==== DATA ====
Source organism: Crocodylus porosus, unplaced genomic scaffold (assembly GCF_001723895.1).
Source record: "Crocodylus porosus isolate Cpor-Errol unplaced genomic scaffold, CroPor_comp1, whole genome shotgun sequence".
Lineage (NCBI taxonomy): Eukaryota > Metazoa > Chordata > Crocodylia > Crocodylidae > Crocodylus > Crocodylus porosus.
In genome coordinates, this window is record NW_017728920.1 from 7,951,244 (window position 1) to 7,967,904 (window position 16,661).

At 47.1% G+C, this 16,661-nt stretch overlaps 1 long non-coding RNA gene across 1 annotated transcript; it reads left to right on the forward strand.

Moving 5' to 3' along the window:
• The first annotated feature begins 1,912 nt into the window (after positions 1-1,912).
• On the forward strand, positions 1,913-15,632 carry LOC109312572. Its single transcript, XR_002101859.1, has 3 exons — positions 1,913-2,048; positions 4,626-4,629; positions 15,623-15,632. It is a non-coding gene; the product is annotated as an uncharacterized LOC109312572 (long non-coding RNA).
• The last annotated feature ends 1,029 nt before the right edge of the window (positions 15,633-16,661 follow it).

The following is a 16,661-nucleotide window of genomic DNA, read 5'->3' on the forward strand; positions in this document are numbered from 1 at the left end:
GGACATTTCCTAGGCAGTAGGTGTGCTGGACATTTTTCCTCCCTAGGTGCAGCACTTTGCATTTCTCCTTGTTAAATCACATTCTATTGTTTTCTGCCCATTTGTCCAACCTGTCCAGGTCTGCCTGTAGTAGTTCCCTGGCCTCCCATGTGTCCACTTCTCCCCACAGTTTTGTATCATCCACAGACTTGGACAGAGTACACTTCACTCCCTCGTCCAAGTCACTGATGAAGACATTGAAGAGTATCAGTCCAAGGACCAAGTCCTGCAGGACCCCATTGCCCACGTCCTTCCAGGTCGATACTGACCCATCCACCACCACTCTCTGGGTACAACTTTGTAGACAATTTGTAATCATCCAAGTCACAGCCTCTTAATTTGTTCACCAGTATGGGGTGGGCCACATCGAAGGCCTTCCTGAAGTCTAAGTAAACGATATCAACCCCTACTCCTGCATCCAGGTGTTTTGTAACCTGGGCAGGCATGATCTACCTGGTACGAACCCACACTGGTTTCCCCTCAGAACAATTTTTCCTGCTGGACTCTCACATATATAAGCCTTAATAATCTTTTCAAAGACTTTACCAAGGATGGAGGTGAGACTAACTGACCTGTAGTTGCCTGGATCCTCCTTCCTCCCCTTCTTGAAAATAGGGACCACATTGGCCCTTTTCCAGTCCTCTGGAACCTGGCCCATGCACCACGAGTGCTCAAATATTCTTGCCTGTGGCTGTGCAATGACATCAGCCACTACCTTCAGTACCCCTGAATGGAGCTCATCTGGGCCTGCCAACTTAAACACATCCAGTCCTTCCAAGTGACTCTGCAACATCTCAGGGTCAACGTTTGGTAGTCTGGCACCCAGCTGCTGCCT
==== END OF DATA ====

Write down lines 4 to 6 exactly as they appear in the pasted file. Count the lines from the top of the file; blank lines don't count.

In genome coordinates, this window is record NW_017728920.1 from 7,951,244 (window position 1) to 7,967,904 (window position 16,661).

At 47.1% G+C, this 16,661-nt stretch overlaps 1 long non-coding RNA gene across 1 annotated transcript; it reads left to right on the forward strand.

Moving 5' to 3' along the window: